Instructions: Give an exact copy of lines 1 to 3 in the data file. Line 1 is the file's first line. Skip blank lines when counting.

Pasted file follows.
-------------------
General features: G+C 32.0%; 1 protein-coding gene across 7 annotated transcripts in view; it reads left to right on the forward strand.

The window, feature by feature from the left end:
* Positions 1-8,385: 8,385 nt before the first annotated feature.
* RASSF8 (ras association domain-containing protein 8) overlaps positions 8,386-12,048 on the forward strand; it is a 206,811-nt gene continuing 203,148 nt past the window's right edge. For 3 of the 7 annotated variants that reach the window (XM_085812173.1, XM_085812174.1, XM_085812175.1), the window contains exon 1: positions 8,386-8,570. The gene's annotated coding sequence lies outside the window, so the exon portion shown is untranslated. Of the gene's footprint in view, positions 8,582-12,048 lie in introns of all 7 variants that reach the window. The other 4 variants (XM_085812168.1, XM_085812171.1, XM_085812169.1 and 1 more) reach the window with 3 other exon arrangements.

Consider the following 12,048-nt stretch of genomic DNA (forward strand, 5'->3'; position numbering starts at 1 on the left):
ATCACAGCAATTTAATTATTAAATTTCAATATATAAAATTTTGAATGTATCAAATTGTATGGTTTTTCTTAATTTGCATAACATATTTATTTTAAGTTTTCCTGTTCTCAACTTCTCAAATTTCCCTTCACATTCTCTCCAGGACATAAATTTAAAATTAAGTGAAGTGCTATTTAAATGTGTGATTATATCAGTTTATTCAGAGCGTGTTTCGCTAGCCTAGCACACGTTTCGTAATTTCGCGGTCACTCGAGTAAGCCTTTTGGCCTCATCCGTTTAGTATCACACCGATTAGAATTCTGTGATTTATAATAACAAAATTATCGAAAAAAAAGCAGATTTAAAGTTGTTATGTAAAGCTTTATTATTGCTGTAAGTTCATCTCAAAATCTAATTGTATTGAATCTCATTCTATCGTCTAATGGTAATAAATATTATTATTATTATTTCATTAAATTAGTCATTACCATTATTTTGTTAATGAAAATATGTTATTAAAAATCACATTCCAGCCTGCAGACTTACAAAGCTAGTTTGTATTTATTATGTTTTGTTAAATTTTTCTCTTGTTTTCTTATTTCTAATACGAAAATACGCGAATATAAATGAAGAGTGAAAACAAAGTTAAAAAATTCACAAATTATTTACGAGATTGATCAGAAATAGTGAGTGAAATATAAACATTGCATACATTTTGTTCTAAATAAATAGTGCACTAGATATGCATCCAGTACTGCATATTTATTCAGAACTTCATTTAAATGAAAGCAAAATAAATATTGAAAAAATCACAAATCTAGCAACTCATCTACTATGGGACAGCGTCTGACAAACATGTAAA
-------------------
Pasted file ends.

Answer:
General features: G+C 32.0%; 1 protein-coding gene across 7 annotated transcripts in view; it reads left to right on the forward strand.

The window, feature by feature from the left end:
* Positions 1-8,385: 8,385 nt before the first annotated feature.